“Our daughter was now school age, and Jenny wanted to come home. We moved to a village in Staffordshire, Kings Bromley, and in the local pub I met a wealthy builder called Ron Salt. One day he said, ‘Let’s start a racing team.’ He called it Bromley Motorsport. We converted an old bread van, hired a couple of mechanics and a truckie, got a Ralt chassis and did F3000. In the first year, 1987, we had various drivers like Cor Euser and Eliseo Salazar, but for 1988 I said to Ron, ‘We need Moreno.’
“We did a deal with Adrian Reynard on a chassis, which we developed quite a lot. Roberto won four rounds, and we took the championship by a healthy margin. Then Adrian offered me the job of designing the next F3000 Reynard, and I decided to find out if I could hold my head up in a proper design office. I did that for a couple of years, but there’s no drama in the drawing office. It’s at the circuit where you see the end result.
“Eddie Jordan was also in F3000, running with Johnny Herbert. At the ‘87 Birmingham Superprix he took me to one side and said, ‘I’m going to put together a Formula 1 team, and I want you to join me.’ I just laughed and said, ‘Well, give me a shout when you’re ready,’ and forgot about it. Two and a half years later I got that shout. ‘I’m going to do it, and I want you to come and design the car.’ I said, ‘You’re mad. I haven’t got the experience.’ I kept saying No until finally, with EJ harassing me on one side and Jenny harassing me on the other, I thought, ‘Well. I’ll probably get fed up with it after a couple of months, but why not?’
“EJ said, ‘It’ll all be ready for you, a drawing office and everything.’ But when I got there in February 1990 there was nothing. No staff. Zero. All EJ had was a little unit at Silverstone where he based his F3000 cars. So my first job was to build a mezzanine floor into that unit, with a partition and a drawing board. That was Jordan Grand Prix’s first home. Then I started to draw the car – just lines on paper. I thought about it as I went along, but that first drawing wasn’t far from how the car ended up.
“I’d spoken in confidence to a couple of lads at Reynard, Andrew Green [now, 25 years later, technical director at Force India] and Mark Smith [now technical director at Sauber]. They joined in March. I did the chassis and the aerodynamics, Andrew did the suspension, Mark did the gearbox. The months went by, and we lived from day to day. To be honest I never really thought there would be an F1 team at the end of it.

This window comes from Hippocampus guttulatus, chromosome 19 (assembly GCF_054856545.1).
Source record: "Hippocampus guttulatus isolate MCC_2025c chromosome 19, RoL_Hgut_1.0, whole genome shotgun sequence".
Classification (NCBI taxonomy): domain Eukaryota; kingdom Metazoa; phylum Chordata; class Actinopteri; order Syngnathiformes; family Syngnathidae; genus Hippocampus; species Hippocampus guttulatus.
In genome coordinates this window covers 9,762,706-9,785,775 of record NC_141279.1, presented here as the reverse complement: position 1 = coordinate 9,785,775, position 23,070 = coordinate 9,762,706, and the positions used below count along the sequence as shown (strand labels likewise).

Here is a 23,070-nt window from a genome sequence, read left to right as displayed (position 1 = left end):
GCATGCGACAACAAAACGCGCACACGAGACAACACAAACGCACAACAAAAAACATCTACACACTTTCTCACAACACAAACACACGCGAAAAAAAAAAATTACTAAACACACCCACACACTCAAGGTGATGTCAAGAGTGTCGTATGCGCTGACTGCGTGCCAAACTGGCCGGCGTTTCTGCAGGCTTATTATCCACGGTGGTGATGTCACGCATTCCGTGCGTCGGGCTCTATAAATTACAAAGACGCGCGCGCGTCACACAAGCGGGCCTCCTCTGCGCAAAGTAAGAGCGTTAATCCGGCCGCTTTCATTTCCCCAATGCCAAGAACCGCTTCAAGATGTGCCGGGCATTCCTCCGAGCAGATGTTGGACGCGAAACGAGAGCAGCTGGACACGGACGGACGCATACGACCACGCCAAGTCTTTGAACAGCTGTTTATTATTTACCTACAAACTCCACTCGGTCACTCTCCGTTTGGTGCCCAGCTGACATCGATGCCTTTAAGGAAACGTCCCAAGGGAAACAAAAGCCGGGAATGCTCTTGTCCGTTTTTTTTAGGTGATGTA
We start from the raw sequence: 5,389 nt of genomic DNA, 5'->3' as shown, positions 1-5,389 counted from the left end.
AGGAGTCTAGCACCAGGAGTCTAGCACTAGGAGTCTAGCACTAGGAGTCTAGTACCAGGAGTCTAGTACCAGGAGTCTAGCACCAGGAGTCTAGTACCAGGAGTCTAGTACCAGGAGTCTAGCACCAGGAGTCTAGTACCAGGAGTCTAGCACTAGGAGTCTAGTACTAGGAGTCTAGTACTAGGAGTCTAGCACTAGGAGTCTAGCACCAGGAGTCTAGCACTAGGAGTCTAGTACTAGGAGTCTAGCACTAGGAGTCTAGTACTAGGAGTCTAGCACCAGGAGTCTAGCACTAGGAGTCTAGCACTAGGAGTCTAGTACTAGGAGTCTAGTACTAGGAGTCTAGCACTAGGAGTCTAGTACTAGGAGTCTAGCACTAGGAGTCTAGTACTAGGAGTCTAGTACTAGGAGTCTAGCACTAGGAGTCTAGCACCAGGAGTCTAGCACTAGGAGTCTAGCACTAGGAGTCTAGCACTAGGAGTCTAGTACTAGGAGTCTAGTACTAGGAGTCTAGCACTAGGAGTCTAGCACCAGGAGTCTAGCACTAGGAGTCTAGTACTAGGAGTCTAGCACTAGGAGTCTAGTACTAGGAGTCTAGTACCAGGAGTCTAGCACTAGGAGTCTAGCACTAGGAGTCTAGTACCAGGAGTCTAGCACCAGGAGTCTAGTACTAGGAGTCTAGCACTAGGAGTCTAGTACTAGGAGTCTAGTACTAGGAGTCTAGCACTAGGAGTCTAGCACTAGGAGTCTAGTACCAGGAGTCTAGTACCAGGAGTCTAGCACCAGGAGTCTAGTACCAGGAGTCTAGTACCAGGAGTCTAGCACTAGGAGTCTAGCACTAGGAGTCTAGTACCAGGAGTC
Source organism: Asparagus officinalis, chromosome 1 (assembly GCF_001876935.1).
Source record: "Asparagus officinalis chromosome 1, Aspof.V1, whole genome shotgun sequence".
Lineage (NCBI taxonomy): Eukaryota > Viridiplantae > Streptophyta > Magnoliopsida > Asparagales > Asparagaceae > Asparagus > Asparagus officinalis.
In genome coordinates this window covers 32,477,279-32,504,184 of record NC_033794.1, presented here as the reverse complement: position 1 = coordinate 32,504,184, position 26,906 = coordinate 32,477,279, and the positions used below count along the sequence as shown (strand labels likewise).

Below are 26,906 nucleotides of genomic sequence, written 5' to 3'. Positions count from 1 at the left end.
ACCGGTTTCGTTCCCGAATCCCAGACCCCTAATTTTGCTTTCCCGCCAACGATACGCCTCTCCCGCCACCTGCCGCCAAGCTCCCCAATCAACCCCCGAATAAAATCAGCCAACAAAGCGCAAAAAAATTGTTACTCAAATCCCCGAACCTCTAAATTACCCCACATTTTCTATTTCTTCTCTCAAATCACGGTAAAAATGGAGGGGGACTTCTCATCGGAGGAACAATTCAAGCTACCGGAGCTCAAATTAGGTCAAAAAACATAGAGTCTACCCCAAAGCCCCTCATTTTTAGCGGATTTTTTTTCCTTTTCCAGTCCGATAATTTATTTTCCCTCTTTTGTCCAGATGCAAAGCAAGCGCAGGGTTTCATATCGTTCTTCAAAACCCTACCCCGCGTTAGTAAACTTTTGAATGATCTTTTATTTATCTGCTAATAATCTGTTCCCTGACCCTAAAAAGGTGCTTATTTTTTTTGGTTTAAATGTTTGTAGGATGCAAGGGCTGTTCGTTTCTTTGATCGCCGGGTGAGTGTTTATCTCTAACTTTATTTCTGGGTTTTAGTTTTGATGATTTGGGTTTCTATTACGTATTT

“Then one day EJ walked in and said: ‘We’re on.’ He’d just done a sponsorship deal with 7Up. Two drivers were bringing money, Andrea de Cesaris and Bertrand Gachot, and he’d decided the sums added up. We had the first car running in November.”
That first season, 1991, Jordan was fifth in the championship for constructors, which was a remarkable achievement. “By then our total staff was 28, still tiny compared to the other teams. Everyone came to the races except Mark, who stayed behind to switch the lights off. Marie Jordan and my wife Jenny made the sandwiches. It was Montréal before we got our first points: that day we were fourth and fifth. It was a good start, but not good enough: we had a better car than Benetton, and they were fourth in the constructors. What hurt us was that I was already working on the 1992 car, and we were too small to give enough attention to both.”
Having lived through the growing pains of Jordan Grand Prix Gary must, I suggest, know Eddie Jordan as well as anyone. “I don’t think anybody really knows EJ. Behind all his fun and bonhomie he’s very good at keeping himself hidden. He lets enough out to motivate everyone, but you don’t know where he really is. During those first seasons everything was financially very hard, but he never loaded the problems onto anyone else’s shoulders.